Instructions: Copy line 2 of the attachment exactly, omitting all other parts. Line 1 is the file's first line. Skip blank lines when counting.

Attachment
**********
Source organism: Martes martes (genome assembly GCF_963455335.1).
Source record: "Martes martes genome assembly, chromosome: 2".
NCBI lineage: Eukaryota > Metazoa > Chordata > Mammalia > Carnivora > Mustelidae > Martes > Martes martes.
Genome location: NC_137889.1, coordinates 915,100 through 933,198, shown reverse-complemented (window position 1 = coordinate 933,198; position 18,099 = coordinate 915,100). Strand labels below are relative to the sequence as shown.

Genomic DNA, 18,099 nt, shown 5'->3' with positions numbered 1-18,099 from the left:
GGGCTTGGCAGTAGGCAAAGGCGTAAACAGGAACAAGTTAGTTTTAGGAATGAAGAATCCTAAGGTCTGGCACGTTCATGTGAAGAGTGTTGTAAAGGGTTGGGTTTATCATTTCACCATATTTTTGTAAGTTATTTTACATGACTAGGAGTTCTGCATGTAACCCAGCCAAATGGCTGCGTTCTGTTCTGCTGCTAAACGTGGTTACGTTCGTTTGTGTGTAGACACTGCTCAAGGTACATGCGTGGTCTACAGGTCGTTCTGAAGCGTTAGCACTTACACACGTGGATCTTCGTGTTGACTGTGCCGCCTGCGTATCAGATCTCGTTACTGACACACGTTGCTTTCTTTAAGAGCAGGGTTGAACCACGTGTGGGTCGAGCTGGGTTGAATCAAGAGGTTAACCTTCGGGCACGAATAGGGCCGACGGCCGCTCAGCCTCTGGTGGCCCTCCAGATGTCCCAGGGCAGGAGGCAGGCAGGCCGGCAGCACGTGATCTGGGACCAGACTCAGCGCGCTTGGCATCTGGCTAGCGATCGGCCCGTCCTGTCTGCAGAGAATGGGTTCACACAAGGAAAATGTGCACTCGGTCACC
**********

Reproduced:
Source record: "Martes martes genome assembly, chromosome: 2".